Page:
Posted in E-publishing | Posted on 02-04-2012|
About this time last year, I wrote up a blog post detailing how I was doing, financially speaking, on my new e-publishing endeavor (I got my start in December of 2010). When it came to ebook earnings, my grand total for March of 2011 was $724. At the time, I had two novels out, a couple of 99-cent short story collections, and the first Flash Gold novella (it, and my first Emperor’s Edge novel, are free in case you haven’t checked out my work yet and are dying to do so).
I didn’t think that $700 was too shabby considering I hadn’t been at the e-publishing thing for long. But when you look at how much time I was spending on promotion and writing, it wasn’t exactly a huge income either.
A year later, though, things have continued to pick up steam. I have two more novels out, two more novellas, and a new stand-alone short story. In March of 2012, I sold more than 4,000 ebooks, not including downloads of the freebies, and will earn over $5,000 (my ebooks range from 99 cents to $4.95).
Those are estimates, since the month just ended, and Smashwords can’t offer real-time reports from their partner sites (I’ve been selling decently at iTunes, in particular, since I made my first novel free over there), but I’m tickled with the growth in sales (and readers!) over the last year. I decided to officially make this “the day job” in December, though I’d been neglecting the old day job and writing and promoting nearly full-time long before.
I’m sure my earnings will continue to go up and down (as you’d expect, one tends to do best in the months that new releases come out), but I’m happy that, thanks to the current e-publishing paradigm, making a living as a self-published author (and not a best-selling one at that) is viable.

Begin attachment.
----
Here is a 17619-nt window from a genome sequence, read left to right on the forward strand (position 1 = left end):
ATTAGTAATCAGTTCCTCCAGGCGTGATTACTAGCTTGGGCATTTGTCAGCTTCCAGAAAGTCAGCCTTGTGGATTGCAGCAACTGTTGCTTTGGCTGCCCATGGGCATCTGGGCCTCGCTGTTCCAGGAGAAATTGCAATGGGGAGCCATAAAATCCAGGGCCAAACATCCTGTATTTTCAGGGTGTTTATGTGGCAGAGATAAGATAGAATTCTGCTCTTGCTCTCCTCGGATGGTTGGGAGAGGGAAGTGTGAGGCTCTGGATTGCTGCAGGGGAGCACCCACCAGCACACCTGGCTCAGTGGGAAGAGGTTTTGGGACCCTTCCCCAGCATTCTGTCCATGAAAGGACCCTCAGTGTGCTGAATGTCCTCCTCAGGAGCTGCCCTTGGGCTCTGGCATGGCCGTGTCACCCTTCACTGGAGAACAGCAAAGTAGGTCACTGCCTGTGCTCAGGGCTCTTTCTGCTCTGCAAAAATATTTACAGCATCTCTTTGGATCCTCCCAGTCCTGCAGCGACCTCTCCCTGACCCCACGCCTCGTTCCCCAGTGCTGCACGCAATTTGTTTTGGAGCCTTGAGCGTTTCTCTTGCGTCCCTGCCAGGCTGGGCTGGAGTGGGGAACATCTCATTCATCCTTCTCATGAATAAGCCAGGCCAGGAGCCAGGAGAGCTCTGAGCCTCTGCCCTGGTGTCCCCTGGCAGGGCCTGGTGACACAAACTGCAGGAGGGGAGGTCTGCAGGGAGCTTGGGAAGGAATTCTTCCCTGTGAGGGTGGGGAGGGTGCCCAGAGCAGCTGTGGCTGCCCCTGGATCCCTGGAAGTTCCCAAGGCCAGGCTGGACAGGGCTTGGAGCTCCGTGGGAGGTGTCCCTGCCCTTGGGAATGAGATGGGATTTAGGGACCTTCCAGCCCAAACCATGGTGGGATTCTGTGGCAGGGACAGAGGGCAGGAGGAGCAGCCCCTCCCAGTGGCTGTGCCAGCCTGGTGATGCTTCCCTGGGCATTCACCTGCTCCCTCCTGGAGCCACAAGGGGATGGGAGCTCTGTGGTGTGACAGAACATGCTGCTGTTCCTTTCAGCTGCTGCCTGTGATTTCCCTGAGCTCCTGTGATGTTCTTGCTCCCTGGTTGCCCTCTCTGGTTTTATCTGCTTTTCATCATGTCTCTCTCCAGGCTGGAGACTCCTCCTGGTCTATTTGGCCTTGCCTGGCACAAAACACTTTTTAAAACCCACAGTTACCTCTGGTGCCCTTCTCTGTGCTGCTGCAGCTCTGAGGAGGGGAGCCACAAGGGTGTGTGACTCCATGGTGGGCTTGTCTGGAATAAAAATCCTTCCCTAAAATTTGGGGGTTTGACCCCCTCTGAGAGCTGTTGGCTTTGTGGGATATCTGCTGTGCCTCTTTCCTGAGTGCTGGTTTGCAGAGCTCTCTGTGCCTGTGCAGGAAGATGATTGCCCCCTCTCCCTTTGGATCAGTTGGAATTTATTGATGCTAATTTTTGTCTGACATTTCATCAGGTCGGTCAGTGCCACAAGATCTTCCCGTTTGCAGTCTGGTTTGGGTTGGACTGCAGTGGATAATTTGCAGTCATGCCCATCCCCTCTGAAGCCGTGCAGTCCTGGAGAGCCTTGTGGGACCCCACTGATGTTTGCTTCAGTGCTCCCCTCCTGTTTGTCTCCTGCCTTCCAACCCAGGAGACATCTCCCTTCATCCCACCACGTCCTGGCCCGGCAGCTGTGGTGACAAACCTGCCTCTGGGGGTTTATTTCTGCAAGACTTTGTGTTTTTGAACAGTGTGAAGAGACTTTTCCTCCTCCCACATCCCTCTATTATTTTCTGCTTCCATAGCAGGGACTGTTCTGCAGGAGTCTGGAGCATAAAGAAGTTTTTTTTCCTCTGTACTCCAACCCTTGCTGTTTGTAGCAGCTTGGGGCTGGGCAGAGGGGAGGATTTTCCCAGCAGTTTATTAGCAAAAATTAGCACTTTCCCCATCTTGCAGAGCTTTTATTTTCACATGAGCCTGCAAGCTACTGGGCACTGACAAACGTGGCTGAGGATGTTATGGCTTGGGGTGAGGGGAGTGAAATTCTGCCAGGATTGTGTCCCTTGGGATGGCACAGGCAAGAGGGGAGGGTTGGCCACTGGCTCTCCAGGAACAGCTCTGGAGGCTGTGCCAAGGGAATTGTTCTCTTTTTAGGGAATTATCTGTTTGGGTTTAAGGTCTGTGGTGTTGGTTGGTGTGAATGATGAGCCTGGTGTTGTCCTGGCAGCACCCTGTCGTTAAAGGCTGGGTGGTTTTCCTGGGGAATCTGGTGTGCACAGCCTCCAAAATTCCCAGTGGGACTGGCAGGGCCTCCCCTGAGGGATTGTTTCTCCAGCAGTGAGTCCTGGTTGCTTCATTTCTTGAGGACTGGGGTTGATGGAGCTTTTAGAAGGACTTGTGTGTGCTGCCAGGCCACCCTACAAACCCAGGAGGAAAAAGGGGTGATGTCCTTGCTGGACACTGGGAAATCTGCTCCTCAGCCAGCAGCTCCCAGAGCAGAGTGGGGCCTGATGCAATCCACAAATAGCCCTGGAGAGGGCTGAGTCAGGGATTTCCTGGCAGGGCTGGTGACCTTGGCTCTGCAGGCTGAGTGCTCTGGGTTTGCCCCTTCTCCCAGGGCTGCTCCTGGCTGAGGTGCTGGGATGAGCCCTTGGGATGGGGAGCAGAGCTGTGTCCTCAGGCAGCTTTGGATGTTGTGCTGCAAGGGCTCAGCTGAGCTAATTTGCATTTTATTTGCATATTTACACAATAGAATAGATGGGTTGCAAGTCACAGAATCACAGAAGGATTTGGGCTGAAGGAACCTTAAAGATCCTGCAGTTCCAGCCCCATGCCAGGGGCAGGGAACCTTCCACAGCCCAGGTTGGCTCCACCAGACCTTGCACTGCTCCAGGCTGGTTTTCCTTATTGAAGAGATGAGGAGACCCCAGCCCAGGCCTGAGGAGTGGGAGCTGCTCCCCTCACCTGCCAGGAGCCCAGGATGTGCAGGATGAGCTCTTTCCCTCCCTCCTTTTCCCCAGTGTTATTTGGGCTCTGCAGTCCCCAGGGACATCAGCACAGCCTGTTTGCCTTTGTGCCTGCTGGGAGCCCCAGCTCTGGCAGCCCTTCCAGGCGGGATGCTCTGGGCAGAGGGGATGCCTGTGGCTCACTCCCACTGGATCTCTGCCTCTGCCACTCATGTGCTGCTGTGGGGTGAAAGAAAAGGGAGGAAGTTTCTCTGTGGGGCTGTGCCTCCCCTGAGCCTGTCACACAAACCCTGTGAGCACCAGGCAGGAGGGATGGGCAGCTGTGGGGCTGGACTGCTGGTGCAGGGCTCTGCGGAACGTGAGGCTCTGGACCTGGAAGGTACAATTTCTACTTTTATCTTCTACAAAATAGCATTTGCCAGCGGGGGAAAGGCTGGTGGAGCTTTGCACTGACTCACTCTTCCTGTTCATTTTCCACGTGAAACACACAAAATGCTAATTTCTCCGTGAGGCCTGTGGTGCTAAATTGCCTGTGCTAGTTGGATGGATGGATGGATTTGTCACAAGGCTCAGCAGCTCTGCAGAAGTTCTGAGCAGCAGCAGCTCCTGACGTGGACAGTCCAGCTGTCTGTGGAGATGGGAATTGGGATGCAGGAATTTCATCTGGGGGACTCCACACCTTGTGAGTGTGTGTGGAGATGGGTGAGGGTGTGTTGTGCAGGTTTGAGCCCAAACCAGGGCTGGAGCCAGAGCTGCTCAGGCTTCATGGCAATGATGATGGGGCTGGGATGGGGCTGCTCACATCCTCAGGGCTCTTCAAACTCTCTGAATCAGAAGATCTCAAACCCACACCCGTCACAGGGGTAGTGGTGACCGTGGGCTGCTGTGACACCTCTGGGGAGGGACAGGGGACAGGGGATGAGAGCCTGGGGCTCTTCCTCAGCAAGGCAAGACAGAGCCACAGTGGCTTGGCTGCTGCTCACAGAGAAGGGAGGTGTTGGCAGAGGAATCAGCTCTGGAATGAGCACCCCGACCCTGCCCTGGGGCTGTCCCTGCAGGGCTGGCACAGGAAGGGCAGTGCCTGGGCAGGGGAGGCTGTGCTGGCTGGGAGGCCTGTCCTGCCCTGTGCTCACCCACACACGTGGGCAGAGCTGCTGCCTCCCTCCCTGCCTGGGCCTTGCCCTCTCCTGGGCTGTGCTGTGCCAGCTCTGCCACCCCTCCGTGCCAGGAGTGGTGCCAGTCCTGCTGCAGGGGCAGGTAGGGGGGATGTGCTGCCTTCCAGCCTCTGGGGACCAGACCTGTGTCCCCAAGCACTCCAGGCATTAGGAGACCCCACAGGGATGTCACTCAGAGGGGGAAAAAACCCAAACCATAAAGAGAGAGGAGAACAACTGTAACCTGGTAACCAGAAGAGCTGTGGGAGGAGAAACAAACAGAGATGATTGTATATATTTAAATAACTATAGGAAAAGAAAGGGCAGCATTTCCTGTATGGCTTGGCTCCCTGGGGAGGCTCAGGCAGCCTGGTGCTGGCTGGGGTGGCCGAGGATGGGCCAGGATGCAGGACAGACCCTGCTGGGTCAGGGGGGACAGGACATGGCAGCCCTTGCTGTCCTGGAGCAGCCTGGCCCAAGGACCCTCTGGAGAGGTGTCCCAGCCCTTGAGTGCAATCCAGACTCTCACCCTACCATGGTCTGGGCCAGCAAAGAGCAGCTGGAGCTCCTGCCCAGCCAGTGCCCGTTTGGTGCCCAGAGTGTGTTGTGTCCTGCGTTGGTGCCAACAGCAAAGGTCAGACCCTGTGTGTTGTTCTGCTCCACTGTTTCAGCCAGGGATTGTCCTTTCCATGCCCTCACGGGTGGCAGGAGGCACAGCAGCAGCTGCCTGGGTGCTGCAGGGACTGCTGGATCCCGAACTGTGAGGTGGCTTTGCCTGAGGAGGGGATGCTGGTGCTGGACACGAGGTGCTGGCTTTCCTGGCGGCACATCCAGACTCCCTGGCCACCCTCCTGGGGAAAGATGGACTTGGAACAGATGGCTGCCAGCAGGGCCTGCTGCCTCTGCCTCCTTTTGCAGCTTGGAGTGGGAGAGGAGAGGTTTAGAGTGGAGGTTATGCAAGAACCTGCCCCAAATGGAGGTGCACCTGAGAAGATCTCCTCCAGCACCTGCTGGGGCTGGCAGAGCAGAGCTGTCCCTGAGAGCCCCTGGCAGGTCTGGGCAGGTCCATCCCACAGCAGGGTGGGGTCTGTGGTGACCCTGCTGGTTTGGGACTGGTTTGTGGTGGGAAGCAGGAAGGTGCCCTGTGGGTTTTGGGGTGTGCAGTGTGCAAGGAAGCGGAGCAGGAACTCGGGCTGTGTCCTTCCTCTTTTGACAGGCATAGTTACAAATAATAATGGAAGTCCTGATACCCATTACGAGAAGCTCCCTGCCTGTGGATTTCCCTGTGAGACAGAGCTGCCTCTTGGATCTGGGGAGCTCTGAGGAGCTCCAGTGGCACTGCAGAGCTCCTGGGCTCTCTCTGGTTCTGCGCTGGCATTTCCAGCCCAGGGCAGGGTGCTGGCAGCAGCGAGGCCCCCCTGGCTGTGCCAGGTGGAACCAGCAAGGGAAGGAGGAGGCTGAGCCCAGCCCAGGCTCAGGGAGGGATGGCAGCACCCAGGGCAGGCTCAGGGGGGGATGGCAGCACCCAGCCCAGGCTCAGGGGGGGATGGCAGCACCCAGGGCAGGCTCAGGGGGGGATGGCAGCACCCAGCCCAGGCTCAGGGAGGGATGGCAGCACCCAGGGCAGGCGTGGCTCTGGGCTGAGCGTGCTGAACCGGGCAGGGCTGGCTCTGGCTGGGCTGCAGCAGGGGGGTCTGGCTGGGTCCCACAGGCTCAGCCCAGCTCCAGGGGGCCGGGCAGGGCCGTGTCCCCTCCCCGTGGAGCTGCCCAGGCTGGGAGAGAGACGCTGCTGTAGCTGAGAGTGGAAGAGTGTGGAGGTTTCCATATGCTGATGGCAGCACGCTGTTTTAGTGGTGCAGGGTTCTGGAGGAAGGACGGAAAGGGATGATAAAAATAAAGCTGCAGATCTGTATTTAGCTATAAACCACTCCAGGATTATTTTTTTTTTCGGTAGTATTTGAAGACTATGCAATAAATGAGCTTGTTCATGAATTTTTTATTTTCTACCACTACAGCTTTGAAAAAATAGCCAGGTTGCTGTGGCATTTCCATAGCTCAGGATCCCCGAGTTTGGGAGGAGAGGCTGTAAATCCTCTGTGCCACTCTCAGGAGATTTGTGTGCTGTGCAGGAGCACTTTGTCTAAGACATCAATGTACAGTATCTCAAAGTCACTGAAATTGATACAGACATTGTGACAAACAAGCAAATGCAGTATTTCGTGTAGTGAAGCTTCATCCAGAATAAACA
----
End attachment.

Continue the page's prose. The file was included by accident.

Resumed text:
Who else is making a living self-publishing?
As I mentioned, I’m not a huge seller compared to some (for most of March, my non-free novels weren’t even in the Top 100 of their sub-categories at Amazon), so I know there are a lot of indie authors making good money right now. Of course, we’ve all heard of JA Konrath and John Locke, but I promise you many others are earning $X,XXX to $XX,XXX a month.
If you browse the indie authors in your favorite Amazon Top 100 category and find some with multiple ebooks in there, especially multiple ebooks priced at $2.99 or above, you can bet they’re doing well.
What impresses me is just how many indie authors are in there, going neck-a-neck with well-established Big 6 authors. That we’re able to sell our books less expensively certainly doesn’t hurt, but the big boys don’t have as many advantages in online stores as they do in brick-and-mortar establishments. Publishers can’t buy table space or display stands at the front of the store, and Amazon’s algorithms will help anyone who’s selling well, regardless of publisher (the more books you sell, the more often Amazon automatically recommends those books to readers who enjoy your genre).
Here are a few authors in my genre (fantasy) that are doing well now and have been for a while (links go to their author pages at Amazon, so you check out their books):
Secrets to self-publishing success?
Now that you’ve taken a peek at some of those successful indie authors, let’s see what common things they’re all doing. The web is full of advice from book-promotion gurus, but, in the end, it probably makes most sense to simply see what successful people in your niche/genre are doing and emulate them. The folks I listed up above are all selling better than I am, and I’d guess most of them are in the midst of six-figure years.
So, what are the common threads?